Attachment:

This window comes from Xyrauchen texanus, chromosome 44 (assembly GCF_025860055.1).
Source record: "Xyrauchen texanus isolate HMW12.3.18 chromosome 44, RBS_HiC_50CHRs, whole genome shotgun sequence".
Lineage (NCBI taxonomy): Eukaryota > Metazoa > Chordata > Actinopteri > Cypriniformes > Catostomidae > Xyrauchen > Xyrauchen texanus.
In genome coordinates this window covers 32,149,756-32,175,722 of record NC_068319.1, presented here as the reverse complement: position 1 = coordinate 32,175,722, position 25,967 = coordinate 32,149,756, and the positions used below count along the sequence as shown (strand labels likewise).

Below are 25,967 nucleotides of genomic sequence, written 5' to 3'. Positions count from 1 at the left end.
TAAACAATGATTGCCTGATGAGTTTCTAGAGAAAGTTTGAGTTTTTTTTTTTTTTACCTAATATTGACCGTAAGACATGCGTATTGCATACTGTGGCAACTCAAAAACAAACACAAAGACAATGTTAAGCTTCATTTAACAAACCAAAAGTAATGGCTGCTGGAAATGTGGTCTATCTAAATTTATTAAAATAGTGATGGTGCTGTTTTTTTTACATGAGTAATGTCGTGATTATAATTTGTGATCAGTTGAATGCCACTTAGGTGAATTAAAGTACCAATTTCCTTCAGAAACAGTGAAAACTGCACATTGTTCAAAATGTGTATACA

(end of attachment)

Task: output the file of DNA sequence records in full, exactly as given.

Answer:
This window comes from Xyrauchen texanus, chromosome 44 (assembly GCF_025860055.1).
Source record: "Xyrauchen texanus isolate HMW12.3.18 chromosome 44, RBS_HiC_50CHRs, whole genome shotgun sequence".
Lineage (NCBI taxonomy): Eukaryota > Metazoa > Chordata > Actinopteri > Cypriniformes > Catostomidae > Xyrauchen > Xyrauchen texanus.
In genome coordinates this window covers 32,149,756-32,175,722 of record NC_068319.1, presented here as the reverse complement: position 1 = coordinate 32,175,722, position 25,967 = coordinate 32,149,756, and the positions used below count along the sequence as shown (strand labels likewise).

Below are 25,967 nucleotides of genomic sequence, written 5' to 3'. Positions count from 1 at the left end.
TAAACAATGATTGCCTGATGAGTTTCTAGAGAAAGTTTGAGTTTTTTTTTTTTTTACCTAATATTGACCGTAAGACATGCGTATTGCATACTGTGGCAACTCAAAAACAAACACAAAGACAATGTTAAGCTTCATTTAACAAACCAAAAGTAATGGCTGCTGGAAATGTGGTCTATCTAAATTTATTAAAATAGTGATGGTGCTGTTTTTTTTACATGAGTAATGTCGTGATTATAATTTGTGATCAGTTGAATGCCACTTAGGTGAATTAAAGTACCAATTTCCTTCAGAAACAGTGAAAACTGCACATTGTTCAAAATGTGTATACA